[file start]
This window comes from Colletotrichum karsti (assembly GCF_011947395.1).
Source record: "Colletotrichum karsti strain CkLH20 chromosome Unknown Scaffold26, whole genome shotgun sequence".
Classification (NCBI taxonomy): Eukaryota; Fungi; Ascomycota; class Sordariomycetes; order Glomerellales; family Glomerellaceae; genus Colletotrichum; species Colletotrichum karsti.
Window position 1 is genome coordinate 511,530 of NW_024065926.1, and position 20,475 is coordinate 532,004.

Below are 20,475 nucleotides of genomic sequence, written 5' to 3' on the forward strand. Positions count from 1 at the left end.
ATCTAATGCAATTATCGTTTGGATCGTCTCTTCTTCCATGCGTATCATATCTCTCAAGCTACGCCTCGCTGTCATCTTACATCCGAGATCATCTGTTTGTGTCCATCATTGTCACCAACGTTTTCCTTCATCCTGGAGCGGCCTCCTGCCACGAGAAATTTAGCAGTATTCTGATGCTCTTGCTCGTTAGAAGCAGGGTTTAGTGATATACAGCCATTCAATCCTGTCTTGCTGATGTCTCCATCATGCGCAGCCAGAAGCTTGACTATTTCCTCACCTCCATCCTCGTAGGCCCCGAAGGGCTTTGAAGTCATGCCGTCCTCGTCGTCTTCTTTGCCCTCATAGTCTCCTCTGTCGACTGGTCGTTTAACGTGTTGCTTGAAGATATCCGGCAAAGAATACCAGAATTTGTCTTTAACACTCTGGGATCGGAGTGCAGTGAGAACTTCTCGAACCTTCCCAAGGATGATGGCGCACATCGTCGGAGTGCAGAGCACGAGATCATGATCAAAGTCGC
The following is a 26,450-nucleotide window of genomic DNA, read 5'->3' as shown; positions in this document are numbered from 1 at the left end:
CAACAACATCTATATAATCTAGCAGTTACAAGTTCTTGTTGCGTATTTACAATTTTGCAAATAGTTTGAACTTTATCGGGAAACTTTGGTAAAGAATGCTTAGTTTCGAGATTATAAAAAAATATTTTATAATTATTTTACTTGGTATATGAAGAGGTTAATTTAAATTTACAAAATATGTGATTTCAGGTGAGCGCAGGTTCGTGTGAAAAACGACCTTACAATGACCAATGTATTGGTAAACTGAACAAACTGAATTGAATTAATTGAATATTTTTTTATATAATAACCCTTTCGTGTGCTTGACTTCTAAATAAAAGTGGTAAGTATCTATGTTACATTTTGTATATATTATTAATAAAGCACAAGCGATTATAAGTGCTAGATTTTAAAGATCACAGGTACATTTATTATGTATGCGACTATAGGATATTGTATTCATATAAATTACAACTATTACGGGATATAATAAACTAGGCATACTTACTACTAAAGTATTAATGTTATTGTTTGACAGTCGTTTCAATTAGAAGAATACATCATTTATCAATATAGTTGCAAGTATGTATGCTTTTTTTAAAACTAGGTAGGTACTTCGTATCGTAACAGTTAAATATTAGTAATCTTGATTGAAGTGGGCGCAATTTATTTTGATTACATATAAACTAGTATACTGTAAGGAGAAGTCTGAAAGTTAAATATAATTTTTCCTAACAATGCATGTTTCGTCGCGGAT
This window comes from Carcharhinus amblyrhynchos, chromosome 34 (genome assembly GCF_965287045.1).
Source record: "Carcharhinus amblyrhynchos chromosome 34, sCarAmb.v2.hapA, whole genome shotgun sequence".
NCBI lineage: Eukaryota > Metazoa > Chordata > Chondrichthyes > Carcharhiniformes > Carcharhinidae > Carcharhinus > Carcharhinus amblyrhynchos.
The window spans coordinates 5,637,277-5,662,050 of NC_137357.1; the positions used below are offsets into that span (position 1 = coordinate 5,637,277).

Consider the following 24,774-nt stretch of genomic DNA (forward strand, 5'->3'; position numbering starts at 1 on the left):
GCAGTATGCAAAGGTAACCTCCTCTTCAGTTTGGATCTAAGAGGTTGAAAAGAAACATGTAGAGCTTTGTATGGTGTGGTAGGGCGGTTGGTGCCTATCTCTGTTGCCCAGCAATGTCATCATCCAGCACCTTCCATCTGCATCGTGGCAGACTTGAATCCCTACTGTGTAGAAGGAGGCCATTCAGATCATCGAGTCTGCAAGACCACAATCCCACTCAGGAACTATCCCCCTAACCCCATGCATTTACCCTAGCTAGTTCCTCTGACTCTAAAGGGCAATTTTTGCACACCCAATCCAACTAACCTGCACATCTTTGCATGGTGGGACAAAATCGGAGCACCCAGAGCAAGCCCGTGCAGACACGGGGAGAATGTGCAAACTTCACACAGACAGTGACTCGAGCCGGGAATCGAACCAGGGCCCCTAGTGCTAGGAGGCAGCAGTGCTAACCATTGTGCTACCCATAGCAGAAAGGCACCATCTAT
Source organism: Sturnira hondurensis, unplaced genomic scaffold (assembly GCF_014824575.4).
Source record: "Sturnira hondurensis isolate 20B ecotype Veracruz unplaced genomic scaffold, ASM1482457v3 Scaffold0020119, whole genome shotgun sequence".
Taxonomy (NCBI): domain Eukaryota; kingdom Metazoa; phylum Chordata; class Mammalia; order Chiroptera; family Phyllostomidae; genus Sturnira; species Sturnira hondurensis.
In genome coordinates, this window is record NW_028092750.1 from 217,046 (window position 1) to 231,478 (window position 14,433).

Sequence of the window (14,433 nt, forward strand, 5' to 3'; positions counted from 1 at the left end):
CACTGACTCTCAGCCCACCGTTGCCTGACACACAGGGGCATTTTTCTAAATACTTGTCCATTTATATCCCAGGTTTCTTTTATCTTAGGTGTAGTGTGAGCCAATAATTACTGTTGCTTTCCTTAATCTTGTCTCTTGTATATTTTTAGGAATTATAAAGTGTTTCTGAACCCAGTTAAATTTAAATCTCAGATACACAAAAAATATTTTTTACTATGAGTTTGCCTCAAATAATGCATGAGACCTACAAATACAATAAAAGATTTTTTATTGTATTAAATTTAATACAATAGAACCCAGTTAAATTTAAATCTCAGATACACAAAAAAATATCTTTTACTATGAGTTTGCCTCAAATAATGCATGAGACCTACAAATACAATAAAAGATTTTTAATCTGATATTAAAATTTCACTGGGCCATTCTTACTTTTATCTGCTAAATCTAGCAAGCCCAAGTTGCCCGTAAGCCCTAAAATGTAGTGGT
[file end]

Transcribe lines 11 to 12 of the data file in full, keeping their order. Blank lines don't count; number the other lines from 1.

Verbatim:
NCBI lineage: Eukaryota > Metazoa > Chordata > Chondrichthyes > Carcharhiniformes > Carcharhinidae > Carcharhinus > Carcharhinus amblyrhynchos.
The window spans coordinates 5,637,277-5,662,050 of NC_137357.1; the positions used below are offsets into that span (position 1 = coordinate 5,637,277).